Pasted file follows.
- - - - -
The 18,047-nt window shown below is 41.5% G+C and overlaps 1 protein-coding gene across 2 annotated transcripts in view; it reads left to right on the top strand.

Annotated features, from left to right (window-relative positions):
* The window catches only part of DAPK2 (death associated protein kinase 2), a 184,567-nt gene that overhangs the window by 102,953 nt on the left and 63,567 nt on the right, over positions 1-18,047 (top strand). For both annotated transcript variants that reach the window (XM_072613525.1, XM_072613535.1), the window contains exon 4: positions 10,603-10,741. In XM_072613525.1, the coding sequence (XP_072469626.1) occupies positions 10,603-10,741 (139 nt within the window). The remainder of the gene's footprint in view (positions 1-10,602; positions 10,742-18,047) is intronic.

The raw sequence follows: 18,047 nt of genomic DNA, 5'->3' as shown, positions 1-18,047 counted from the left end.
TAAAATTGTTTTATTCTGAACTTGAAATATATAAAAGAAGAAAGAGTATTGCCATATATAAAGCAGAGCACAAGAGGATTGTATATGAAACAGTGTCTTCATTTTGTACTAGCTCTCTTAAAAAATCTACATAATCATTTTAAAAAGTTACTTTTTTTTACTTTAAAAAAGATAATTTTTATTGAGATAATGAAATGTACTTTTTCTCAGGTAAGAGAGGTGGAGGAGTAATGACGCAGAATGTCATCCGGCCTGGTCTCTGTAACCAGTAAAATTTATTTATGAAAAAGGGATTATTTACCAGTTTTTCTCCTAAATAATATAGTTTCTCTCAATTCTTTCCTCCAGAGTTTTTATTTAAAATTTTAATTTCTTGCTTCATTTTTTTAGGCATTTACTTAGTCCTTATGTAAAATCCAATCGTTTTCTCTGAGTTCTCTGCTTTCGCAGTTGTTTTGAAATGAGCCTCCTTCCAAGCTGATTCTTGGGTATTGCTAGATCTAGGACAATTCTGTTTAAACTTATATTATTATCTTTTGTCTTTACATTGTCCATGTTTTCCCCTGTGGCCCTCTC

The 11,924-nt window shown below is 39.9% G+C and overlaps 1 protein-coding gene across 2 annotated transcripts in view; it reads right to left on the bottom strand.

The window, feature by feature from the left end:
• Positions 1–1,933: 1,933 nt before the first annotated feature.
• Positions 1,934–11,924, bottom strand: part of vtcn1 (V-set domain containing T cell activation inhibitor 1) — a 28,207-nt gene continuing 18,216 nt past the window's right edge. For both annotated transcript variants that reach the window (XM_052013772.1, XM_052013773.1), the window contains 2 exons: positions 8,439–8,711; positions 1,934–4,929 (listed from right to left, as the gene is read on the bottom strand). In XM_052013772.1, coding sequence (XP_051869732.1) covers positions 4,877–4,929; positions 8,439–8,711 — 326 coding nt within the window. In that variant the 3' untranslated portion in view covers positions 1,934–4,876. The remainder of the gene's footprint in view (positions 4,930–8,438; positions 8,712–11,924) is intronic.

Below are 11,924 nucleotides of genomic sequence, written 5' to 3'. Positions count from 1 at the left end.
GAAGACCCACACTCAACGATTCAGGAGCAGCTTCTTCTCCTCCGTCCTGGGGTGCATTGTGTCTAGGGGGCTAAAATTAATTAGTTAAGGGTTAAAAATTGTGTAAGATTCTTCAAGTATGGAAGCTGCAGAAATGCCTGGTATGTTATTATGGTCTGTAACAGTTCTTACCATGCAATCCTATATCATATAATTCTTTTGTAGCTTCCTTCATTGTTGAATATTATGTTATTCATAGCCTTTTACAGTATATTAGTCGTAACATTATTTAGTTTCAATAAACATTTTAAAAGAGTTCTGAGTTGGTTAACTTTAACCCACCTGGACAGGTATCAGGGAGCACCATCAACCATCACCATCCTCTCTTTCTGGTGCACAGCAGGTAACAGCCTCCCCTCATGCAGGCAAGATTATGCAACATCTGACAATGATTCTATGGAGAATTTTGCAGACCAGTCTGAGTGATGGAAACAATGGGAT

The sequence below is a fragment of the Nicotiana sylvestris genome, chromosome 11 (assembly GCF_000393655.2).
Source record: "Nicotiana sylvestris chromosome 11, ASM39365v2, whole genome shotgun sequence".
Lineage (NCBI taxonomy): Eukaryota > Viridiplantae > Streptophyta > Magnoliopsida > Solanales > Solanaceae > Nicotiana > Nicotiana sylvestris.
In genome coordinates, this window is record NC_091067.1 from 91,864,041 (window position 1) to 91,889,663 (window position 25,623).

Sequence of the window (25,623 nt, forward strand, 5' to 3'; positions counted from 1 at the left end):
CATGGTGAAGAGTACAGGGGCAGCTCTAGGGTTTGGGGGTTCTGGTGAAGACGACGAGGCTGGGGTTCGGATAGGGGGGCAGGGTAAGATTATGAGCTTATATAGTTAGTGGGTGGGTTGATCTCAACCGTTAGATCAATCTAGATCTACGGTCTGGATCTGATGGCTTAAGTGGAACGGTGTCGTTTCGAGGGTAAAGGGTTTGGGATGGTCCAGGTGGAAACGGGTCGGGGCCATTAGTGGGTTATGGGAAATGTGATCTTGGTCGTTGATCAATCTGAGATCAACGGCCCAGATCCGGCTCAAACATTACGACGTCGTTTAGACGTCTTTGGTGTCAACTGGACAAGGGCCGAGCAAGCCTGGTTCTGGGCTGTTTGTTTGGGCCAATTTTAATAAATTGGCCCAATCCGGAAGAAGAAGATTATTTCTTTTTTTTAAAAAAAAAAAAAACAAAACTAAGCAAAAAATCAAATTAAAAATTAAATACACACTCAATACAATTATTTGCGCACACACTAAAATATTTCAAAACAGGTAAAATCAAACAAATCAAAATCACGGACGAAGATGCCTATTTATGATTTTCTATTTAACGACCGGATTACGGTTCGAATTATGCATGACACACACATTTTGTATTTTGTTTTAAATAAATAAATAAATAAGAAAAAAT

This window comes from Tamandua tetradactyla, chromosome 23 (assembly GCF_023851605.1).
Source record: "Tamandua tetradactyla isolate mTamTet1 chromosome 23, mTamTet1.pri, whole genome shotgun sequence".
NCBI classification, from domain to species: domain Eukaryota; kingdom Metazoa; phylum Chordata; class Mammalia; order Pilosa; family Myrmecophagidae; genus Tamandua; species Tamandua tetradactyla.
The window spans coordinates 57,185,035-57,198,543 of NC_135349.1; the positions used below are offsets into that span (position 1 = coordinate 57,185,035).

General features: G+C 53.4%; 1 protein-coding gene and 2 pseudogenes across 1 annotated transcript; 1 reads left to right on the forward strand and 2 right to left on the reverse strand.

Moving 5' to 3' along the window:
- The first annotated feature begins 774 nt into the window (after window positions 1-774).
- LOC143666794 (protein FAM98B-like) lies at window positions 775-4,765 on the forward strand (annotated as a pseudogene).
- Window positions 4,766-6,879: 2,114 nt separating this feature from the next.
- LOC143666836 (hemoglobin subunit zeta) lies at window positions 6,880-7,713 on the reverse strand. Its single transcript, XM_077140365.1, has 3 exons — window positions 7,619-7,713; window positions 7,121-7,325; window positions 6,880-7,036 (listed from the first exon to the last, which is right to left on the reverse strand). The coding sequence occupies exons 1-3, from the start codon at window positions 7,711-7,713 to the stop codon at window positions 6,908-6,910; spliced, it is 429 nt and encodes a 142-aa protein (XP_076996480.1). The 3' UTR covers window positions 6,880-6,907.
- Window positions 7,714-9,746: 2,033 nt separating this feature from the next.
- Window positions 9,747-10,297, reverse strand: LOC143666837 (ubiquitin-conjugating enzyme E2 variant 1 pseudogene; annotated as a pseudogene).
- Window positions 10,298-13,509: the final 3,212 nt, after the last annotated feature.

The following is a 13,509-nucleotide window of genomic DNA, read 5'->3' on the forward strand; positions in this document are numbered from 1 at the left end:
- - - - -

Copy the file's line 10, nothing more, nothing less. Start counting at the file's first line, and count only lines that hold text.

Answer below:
Below are 11,924 nucleotides of genomic sequence, written 5' to 3'. Positions count from 1 at the left end.